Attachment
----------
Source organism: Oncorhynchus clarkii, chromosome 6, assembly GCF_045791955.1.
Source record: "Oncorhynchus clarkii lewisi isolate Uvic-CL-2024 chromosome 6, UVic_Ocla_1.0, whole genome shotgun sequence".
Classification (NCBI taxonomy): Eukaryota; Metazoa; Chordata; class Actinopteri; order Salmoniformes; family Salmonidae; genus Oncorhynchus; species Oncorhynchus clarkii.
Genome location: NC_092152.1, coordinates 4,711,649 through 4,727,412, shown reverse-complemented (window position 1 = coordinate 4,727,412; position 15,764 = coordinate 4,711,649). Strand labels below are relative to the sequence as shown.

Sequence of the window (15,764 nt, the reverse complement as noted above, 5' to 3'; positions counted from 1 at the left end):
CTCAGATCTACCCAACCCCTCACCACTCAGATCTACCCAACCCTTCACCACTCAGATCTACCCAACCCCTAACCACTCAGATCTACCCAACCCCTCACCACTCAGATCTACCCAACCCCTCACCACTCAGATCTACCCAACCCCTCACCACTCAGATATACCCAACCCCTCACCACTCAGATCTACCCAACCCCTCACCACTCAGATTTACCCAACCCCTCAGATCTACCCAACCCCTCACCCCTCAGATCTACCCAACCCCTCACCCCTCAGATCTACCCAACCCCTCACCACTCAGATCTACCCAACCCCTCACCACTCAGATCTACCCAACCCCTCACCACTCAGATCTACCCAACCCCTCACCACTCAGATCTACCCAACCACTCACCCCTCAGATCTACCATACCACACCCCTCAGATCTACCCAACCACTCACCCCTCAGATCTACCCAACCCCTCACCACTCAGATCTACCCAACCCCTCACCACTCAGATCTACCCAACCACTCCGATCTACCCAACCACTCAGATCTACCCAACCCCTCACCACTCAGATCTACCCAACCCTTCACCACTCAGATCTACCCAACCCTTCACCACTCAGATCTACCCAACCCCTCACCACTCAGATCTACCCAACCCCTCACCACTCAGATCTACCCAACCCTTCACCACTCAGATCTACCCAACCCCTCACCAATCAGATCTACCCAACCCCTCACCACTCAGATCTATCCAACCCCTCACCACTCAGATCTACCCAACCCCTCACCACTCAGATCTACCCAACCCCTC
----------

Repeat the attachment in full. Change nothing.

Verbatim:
Source organism: Oncorhynchus clarkii, chromosome 6, assembly GCF_045791955.1.
Source record: "Oncorhynchus clarkii lewisi isolate Uvic-CL-2024 chromosome 6, UVic_Ocla_1.0, whole genome shotgun sequence".
Classification (NCBI taxonomy): Eukaryota; Metazoa; Chordata; class Actinopteri; order Salmoniformes; family Salmonidae; genus Oncorhynchus; species Oncorhynchus clarkii.
Genome location: NC_092152.1, coordinates 4,711,649 through 4,727,412, shown reverse-complemented (window position 1 = coordinate 4,727,412; position 15,764 = coordinate 4,711,649). Strand labels below are relative to the sequence as shown.

Sequence of the window (15,764 nt, the reverse complement as noted above, 5' to 3'; positions counted from 1 at the left end):
CTCAGATCTACCCAACCCCTCACCACTCAGATCTACCCAACCCTTCACCACTCAGATCTACCCAACCCCTAACCACTCAGATCTACCCAACCCCTCACCACTCAGATCTACCCAACCCCTCACCACTCAGATCTACCCAACCCCTCACCACTCAGATATACCCAACCCCTCACCACTCAGATCTACCCAACCCCTCACCACTCAGATTTACCCAACCCCTCAGATCTACCCAACCCCTCACCCCTCAGATCTACCCAACCCCTCACCCCTCAGATCTACCCAACCCCTCACCACTCAGATCTACCCAACCCCTCACCACTCAGATCTACCCAACCCCTCACCACTCAGATCTACCCAACCCCTCACCACTCAGATCTACCCAACCACTCACCCCTCAGATCTACCATACCACACCCCTCAGATCTACCCAACCACTCACCCCTCAGATCTACCCAACCCCTCACCACTCAGATCTACCCAACCCCTCACCACTCAGATCTACCCAACCACTCCGATCTACCCAACCACTCAGATCTACCCAACCCCTCACCACTCAGATCTACCCAACCCTTCACCACTCAGATCTACCCAACCCTTCACCACTCAGATCTACCCAACCCCTCACCACTCAGATCTACCCAACCCCTCACCACTCAGATCTACCCAACCCTTCACCACTCAGATCTACCCAACCCCTCACCAATCAGATCTACCCAACCCCTCACCACTCAGATCTATCCAACCCCTCACCACTCAGATCTACCCAACCCCTCACCACTCAGATCTACCCAACCCCTC